Connect with us

Hi, what are you looking for?



31 People Arrested in Global Cybercrime Crackdown

Law enforcement in 50 countries partner to take down ransomware, banking malware, and phishing threats. 

Law enforcement in 50 countries arrested 31 individuals in a global operation targeting ransomware, banking malware, and phishing.

Named Synergia and running from September to November 2023, the operation resulted in the identification of more than 1,300 suspicious command-and-control (C&C) servers, 70% of which have been taken down.

The Interpol-led operation extended to the APAC, EMEA and other regions, involving 60 law enforcement agencies across 50 participating countries.

Most of the C&C servers that were taken down were in Europe, with 153 and 86 other servers shut down in Hong Kong and Singapore, respectively. The malicious infrastructure was distributed across over 200 web hosting providers worldwide.

Authorities in Europe arrested 26 individuals, with four others arrested in South Sudan and Zimbabwe. An additional 70 suspects were identified, Interpol announced.

Authorities in Bolivia focused on identifying malware and resulting vulnerabilities, while those in Kuwait worked with internet service providers to identify victims.

Law enforcement also performed house searches and seized servers and electronic devices presumably used to perpetrate cybercrime.

Cybersecurity firms Kaspersky, Group-IB, Shadowserver, Team Cymru, and Trend Micro assisted law enforcement throughout the operation.

Advertisement. Scroll to continue reading.

“The three-month long Operation Synergia was launched in response to the growth, escalation, and professionalization of transnational cybercrime and the need for coordinated action against emerging cyber threats,” Group-IB notes.

The cybersecurity firm says it identified more than 500 IP addresses used for phishing, as well as over 1,900 IP addresses associated with other threats, including banking trojans, ransomware, and other malware.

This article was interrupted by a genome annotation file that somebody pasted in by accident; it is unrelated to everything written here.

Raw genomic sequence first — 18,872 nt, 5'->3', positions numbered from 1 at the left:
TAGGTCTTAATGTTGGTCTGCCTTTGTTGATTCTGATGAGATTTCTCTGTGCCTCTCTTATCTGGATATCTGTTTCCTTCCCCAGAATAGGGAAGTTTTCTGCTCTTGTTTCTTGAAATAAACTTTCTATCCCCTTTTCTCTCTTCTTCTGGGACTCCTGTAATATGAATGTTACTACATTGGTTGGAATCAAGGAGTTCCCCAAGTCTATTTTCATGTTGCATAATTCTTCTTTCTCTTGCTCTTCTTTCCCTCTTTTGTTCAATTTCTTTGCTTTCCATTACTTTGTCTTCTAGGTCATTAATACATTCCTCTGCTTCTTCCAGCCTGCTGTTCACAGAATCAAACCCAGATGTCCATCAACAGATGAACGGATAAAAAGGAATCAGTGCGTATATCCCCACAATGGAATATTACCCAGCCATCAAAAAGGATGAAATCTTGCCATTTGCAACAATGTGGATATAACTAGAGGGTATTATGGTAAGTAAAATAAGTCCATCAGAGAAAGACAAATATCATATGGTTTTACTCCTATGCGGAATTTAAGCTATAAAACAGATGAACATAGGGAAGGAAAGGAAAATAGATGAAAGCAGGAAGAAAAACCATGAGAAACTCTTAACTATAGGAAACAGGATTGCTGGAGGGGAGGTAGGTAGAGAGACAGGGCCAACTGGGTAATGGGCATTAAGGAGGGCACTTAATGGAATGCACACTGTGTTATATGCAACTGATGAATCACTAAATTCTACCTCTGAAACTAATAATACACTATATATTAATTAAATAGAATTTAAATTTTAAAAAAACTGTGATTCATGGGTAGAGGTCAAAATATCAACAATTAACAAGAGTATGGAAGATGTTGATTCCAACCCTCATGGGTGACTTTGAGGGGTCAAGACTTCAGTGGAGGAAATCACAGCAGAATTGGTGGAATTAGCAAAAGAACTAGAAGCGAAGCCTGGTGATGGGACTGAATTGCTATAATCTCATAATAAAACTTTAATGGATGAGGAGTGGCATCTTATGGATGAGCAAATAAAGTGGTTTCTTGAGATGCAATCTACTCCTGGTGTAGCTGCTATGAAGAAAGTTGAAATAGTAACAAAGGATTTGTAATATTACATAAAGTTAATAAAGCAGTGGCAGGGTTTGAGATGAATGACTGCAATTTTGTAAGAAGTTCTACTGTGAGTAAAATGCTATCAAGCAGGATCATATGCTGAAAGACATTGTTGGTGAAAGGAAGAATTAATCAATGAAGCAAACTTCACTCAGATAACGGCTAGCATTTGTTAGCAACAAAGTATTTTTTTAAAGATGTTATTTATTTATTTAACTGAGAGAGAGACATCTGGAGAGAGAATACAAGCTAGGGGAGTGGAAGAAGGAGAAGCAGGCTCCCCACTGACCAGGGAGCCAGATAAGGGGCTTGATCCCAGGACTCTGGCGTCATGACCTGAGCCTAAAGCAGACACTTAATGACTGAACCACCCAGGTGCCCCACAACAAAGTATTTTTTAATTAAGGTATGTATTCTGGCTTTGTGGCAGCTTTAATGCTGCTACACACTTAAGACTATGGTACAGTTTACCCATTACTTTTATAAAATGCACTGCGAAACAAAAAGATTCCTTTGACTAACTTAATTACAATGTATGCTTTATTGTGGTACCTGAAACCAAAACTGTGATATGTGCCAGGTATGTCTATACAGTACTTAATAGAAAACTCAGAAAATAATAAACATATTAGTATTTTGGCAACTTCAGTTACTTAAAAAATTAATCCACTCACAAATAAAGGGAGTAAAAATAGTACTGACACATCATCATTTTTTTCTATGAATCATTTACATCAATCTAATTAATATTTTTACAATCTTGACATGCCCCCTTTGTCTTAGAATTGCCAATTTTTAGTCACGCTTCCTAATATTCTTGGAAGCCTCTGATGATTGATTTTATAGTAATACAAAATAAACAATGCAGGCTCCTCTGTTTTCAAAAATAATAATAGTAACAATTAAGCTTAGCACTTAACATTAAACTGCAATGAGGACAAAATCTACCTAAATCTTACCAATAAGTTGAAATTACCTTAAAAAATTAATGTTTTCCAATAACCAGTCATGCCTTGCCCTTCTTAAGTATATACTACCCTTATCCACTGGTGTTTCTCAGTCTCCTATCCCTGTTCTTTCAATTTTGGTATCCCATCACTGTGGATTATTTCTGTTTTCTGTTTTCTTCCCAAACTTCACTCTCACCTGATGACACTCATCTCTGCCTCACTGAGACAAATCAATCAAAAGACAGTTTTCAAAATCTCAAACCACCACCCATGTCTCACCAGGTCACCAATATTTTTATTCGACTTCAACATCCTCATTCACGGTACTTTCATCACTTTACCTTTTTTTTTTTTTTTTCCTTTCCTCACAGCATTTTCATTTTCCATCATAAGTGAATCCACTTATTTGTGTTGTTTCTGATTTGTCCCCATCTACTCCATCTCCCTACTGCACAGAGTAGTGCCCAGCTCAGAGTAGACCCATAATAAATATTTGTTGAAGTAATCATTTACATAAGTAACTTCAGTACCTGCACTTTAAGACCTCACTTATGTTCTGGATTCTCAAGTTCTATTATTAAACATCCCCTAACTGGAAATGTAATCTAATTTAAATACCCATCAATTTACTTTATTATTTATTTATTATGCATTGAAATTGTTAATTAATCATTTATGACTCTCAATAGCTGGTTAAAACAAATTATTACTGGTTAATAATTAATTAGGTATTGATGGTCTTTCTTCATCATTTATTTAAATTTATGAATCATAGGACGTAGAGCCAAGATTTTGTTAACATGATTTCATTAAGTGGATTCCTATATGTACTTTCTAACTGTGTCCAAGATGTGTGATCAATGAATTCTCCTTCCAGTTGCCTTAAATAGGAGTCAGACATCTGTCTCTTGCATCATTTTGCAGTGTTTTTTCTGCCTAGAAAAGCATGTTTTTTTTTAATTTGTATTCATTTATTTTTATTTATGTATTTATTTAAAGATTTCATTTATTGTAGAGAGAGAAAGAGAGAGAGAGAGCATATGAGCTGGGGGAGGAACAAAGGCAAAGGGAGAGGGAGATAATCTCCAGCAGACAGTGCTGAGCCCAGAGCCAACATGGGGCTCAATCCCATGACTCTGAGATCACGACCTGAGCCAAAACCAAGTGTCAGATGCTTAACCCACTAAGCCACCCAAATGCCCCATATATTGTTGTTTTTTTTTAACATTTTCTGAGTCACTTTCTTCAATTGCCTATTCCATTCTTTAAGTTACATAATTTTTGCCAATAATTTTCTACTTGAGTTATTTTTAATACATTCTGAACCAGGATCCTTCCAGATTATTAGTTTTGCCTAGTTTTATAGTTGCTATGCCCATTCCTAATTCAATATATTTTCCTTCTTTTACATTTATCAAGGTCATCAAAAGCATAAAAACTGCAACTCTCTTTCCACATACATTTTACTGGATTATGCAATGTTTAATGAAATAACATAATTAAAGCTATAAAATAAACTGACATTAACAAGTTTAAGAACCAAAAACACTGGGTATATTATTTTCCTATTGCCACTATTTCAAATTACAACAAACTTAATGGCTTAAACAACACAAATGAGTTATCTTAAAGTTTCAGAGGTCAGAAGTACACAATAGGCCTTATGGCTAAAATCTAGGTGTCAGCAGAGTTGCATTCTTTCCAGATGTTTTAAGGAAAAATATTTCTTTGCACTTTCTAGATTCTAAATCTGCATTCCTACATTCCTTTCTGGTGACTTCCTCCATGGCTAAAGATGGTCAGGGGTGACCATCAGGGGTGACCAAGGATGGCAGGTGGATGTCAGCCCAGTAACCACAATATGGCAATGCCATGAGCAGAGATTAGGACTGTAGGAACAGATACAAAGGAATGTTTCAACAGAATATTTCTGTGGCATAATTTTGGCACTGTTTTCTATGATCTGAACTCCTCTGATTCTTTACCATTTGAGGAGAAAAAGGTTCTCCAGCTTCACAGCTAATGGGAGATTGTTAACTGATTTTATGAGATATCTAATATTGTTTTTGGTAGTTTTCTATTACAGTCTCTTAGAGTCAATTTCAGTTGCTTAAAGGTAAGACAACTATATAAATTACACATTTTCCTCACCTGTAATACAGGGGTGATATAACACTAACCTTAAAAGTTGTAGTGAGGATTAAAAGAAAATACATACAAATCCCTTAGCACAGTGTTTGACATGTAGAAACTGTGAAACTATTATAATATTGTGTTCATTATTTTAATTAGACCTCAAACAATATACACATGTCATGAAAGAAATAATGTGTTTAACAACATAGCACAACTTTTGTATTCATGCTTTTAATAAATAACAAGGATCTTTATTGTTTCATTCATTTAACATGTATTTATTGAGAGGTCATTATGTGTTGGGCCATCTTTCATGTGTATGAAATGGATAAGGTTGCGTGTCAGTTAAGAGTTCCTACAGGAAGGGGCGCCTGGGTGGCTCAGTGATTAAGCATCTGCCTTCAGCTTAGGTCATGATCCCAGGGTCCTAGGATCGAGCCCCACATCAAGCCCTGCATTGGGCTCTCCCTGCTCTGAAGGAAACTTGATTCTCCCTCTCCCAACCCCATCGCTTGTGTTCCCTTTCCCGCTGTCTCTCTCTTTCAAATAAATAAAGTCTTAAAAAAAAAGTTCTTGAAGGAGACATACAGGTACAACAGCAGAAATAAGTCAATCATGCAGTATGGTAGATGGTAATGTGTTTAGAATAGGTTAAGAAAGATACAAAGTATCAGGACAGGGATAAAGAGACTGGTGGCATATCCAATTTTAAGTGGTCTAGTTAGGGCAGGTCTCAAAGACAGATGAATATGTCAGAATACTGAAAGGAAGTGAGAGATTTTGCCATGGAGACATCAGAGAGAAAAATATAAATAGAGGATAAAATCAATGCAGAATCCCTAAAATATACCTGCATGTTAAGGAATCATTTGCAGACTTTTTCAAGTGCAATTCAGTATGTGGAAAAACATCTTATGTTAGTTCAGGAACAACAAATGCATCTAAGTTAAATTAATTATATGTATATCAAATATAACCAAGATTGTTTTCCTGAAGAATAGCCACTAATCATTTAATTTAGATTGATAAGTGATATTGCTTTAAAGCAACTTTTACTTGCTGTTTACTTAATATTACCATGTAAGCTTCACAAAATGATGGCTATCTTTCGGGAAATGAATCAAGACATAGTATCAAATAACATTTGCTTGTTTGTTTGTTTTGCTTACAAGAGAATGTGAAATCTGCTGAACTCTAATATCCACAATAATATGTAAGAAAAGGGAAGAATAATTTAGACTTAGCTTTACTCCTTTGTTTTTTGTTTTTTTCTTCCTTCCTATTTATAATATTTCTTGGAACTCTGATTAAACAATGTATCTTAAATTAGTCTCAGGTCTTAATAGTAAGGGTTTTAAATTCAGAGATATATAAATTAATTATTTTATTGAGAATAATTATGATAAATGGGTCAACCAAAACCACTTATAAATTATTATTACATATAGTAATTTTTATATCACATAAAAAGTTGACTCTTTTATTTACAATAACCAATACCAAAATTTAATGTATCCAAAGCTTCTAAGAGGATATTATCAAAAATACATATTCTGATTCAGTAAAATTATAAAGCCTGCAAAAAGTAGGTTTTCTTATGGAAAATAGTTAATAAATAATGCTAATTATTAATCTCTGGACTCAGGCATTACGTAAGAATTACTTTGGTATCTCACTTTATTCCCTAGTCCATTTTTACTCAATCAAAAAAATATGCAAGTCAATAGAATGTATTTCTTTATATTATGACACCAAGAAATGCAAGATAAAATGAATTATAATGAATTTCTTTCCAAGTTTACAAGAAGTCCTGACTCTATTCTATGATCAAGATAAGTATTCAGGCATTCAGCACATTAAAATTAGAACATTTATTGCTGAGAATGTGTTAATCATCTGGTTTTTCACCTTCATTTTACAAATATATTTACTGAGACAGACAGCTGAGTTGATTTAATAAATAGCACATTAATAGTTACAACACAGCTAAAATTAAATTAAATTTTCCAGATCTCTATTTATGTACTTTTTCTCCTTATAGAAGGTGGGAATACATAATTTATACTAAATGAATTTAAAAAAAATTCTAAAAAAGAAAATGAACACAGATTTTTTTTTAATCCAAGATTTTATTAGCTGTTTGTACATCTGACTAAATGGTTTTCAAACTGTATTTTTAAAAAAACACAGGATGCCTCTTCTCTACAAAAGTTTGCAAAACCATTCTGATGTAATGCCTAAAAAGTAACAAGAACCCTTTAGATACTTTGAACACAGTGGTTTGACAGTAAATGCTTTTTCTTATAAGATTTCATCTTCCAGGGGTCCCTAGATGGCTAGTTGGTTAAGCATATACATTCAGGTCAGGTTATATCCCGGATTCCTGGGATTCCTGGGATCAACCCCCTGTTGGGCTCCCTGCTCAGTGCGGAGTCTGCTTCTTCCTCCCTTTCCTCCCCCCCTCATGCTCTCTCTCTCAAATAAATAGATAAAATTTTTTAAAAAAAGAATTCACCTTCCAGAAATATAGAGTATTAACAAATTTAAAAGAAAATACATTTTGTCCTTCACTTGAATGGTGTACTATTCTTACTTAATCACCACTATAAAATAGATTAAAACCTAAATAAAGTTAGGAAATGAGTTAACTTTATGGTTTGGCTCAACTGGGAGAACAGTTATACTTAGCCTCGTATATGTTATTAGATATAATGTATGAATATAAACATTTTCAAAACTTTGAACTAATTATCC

“The results of this operation, achieved through the collective efforts of multiple countries and partners, show our unwavering commitment to safeguarding the digital space. By dismantling the infrastructure behind phishing, banking malware, and ransomware attacks, we are one step closer to protecting our digital ecosystems and a safer, more secure online experience for all,” Interpol assistant director Bernardo Pillot said.

Related: The Ransomware Threat in 2024 is Growing: Report

Related: 3,500 Arrested, $300 Million Seized in International Crackdown on Online Fraud

Related: Spain Arrests Hackers in Crackdown on Major Criminal Organization

Written By

Ionut Arghire is an international correspondent for SecurityWeek.


Daily Briefing Newsletter

Subscribe to the SecurityWeek Email Briefing to stay informed on the latest threats, trends, and technology, along with insightful columns from industry experts.

Gain valuable insights from industry professionals who will help guide you through the intricacies of industrial cybersecurity.


Join us for an in depth exploration of the critical nature of software and vendor supply chain security issues with a focus on understanding how attacks against identity infrastructure come with major cascading effects.


Expert Insights

Related Content


The changing nature of what we still generally call ransomware will continue through 2023, driven by three primary conditions.


As it evolves, web3 will contain and increase all the security issues of web2 – and perhaps add a few more.


A recently disclosed vBulletin vulnerability, which had a zero-day status for roughly two days last week, was exploited in a hacker attack targeting the...


Luxury retailer Neiman Marcus Group informed some customers last week that their online accounts had been breached by hackers.


Zendesk is informing customers about a data breach that started with an SMS phishing campaign targeting the company’s employees.

Artificial Intelligence

The release of OpenAI’s ChatGPT in late 2022 has demonstrated the potential of AI for both good and bad.


Satellite TV giant Dish Network confirmed that a recent outage was the result of a cyberattack and admitted that data was stolen.


Patch Tuesday: Microsoft calls attention to a series of zero-day remote code execution attacks hitting its Office productivity suite.